At least one police officer warned fellow officers that Freddie Gray, the young Baltimore man who died as a result of injuries he suffered while being transported in the back of a police in April, needed medical attention. But that officer and others questioned whether or not he was faking his injuries, according to newly released documents obtained by the Baltimore Sun.
At one point Gray pleaded with an officer. "Help me. Help me up," Gray said, according to a statement to investigators given by Officer William Porter, one of the six officers charged in Gray's death.
Porter reportedly helped Gray up and asked, "Do you need a medic or something? Do you need to go to the hospital?"
The police intake center would not take Gray because he required medical attention. When Porter told another officer, Caesar Goodson, Jr.,the van's driver, Goodson reportedly questioned if the gravely injured Gray was feigning being hurt.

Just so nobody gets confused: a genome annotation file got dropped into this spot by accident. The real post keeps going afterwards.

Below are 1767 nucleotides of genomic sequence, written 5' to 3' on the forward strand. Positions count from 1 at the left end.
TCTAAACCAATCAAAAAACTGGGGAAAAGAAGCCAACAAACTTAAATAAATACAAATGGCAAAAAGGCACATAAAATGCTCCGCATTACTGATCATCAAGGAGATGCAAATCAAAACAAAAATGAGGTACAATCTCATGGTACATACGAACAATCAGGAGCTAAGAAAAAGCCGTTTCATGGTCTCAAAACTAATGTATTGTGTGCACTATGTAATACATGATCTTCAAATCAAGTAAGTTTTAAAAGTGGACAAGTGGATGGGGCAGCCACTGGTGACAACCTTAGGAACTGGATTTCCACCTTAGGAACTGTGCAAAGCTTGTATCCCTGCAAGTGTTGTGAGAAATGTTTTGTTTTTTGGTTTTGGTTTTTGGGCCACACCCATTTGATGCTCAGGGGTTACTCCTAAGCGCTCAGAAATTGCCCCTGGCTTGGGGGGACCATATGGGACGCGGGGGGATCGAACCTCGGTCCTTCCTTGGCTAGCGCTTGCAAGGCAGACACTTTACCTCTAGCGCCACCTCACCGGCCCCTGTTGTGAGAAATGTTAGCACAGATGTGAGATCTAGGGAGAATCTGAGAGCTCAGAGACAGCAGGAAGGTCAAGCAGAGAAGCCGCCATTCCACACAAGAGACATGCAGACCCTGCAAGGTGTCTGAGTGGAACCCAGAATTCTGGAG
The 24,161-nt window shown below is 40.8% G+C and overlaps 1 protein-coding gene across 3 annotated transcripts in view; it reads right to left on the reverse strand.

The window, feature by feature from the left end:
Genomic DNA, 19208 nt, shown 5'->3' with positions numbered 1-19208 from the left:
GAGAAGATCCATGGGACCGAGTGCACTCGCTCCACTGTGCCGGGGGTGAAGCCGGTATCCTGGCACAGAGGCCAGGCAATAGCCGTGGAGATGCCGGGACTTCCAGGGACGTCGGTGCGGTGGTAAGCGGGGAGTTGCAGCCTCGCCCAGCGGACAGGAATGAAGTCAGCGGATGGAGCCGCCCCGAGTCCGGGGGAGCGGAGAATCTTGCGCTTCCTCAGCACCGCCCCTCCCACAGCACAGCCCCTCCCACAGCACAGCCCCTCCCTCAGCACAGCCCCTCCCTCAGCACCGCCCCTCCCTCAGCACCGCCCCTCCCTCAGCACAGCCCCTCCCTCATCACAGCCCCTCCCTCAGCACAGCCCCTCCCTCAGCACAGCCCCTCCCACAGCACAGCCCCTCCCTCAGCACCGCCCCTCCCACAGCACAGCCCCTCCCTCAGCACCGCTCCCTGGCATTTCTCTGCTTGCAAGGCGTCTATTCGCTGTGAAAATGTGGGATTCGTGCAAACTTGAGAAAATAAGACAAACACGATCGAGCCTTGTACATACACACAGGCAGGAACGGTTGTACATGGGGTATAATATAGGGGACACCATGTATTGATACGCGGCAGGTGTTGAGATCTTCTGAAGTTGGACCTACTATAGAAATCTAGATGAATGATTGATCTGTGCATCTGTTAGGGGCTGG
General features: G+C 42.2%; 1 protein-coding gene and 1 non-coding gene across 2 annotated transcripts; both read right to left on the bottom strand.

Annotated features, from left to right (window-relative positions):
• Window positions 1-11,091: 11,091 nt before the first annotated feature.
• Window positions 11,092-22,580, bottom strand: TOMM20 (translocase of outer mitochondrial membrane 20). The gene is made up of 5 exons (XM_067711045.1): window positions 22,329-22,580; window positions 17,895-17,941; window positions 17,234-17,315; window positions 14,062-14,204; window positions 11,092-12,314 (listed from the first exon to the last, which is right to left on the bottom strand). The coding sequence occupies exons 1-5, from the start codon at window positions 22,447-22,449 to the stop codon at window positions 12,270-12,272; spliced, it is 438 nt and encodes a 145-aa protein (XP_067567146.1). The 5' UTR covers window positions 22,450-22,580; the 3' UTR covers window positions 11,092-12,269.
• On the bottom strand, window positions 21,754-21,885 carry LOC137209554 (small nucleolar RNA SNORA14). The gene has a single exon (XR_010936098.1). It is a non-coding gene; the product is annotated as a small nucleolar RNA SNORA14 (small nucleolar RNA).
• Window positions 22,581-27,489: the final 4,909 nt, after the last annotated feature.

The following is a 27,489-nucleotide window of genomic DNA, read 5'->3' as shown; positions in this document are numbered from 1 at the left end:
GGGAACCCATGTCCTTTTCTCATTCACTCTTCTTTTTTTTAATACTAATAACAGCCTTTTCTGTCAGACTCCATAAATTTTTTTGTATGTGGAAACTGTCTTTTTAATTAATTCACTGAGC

Gray would die in a hospital several days later as a result of severe head and spinal injuries. These accounts contradict what other officers have said, specifically about any knowledge that Gray was in need of medical attention while in police custody.
The new revelations come months after Gray's death sparked mass protests and riots and amid an spike in violence in the city that some have connected to the tense divide between police and the black community. They also help piece together the final moments if the 25-year-old's death spiral.
Six Baltimore officers have been charged with murder and related charges in connection with Gray's deaths. In light of the recently revealed statements a judge has ordered six separate trials for each of the officers involved.
The Baltimore Sun obtained exclusive access to the police department's investigation and analyzed police summaries of the officers accounts given to investigators, and first published the new accounts on Sunday.
Prosecutor's have been aggressive in their pursuit of the officers as a national call for police accountability has rung since the deaths of several black men and women at the hands of the police. Attorneys for the officers have claimed their clients statements should be suppressed and that they were made under duress.
In other recent developments in the case the city settled with Gray’s family to the tune of $6.4 million in its civil case against the city.